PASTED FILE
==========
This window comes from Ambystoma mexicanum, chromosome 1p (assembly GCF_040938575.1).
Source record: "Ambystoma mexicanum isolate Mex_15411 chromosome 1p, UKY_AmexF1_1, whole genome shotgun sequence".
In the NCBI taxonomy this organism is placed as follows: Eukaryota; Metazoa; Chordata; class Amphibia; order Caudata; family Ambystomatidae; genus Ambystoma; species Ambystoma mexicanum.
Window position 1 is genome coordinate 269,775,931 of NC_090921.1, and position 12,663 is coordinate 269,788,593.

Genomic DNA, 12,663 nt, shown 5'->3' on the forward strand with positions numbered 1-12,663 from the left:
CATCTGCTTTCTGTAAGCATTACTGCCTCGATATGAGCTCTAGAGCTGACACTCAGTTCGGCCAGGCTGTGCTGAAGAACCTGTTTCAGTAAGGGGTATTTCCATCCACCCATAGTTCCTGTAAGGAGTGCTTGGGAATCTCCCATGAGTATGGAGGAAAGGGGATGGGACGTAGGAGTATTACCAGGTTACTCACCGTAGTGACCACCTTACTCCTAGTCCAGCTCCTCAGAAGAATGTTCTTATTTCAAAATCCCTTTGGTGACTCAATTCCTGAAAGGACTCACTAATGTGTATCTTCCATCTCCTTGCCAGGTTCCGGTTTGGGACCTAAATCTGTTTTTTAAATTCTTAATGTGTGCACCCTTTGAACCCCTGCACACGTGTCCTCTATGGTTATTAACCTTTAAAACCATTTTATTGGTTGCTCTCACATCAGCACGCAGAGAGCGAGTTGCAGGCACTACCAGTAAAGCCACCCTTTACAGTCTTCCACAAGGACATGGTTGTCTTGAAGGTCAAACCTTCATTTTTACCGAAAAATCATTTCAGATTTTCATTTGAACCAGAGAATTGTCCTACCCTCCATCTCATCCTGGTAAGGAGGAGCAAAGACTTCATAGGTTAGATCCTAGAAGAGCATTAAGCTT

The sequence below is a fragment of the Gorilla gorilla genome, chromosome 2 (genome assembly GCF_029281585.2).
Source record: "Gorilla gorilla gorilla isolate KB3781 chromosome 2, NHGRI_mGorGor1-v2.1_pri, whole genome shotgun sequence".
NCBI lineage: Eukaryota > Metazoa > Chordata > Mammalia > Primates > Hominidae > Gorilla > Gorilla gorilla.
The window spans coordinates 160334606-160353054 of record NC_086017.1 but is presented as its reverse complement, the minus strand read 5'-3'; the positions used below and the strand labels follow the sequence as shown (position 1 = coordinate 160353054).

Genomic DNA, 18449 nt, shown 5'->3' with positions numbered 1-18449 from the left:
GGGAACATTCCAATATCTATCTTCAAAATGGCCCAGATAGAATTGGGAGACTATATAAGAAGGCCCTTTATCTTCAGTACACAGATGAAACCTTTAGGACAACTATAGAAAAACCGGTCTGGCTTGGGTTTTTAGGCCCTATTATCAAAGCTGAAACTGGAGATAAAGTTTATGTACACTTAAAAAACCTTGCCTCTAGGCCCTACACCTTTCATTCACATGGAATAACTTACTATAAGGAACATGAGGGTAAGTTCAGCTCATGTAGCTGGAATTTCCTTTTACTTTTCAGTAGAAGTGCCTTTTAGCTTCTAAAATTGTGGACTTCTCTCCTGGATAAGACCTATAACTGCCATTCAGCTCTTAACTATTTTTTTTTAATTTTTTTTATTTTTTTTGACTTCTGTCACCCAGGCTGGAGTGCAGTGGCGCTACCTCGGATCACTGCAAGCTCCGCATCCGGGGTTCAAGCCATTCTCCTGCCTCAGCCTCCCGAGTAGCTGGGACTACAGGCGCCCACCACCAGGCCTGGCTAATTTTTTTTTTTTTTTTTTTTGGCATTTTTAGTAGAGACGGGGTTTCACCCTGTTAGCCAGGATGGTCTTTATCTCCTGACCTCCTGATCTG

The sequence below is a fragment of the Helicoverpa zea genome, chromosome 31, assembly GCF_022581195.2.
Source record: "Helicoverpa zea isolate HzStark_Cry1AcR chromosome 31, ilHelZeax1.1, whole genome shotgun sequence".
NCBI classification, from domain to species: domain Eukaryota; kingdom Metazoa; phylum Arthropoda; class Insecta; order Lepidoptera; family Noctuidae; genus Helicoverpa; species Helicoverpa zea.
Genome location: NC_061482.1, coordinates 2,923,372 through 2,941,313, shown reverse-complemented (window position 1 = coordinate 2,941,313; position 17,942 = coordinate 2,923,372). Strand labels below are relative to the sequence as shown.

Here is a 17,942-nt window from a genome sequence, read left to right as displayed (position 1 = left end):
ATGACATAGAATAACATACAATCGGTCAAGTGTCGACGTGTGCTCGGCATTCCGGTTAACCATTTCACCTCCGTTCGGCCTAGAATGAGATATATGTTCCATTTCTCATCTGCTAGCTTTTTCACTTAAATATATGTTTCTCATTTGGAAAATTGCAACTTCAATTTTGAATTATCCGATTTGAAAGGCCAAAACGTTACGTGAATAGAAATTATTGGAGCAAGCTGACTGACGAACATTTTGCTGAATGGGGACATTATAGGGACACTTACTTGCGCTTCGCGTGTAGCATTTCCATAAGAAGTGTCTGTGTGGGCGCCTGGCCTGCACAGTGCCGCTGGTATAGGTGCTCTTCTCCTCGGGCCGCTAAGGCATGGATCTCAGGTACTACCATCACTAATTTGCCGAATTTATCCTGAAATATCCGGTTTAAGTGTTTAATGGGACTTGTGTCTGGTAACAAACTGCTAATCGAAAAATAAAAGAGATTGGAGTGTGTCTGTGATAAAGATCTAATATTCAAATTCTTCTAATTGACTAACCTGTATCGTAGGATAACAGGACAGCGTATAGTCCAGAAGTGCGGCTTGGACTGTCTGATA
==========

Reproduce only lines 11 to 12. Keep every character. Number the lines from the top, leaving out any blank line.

Genomic DNA, 18449 nt, shown 5'->3' with positions numbered 1-18449 from the left:
GGGAACATTCCAATATCTATCTTCAAAATGGCCCAGATAGAATTGGGAGACTATATAAGAAGGCCCTTTATCTTCAGTACACAGATGAAACCTTTAGGACAACTATAGAAAAACCGGTCTGGCTTGGGTTTTTAGGCCCTATTATCAAAGCTGAAACTGGAGATAAAGTTTATGTACACTTAAAAAACCTTGCCTCTAGGCCCTACACCTTTCATTCACATGGAATAACTTACTATAAGGAACATGAGGGTAAGTTCAGCTCATGTAGCTGGAATTTCCTTTTACTTTTCAGTAGAAGTGCCTTTTAGCTTCTAAAATTGTGGACTTCTCTCCTGGATAAGACCTATAACTGCCATTCAGCTCTTAACTATTTTTTTTTAATTTTTTTTATTTTTTTTGACTTCTGTCACCCAGGCTGGAGTGCAGTGGCGCTACCTCGGATCACTGCAAGCTCCGCATCCGGGGTTCAAGCCATTCTCCTGCCTCAGCCTCCCGAGTAGCTGGGACTACAGGCGCCCACCACCAGGCCTGGCTAATTTTTTTTTTTTTTTTTTTTGGCATTTTTAGTAGAGACGGGGTTTCACCCTGTTAGCCAGGATGGTCTTTATCTCCTGACCTCCTGATCTG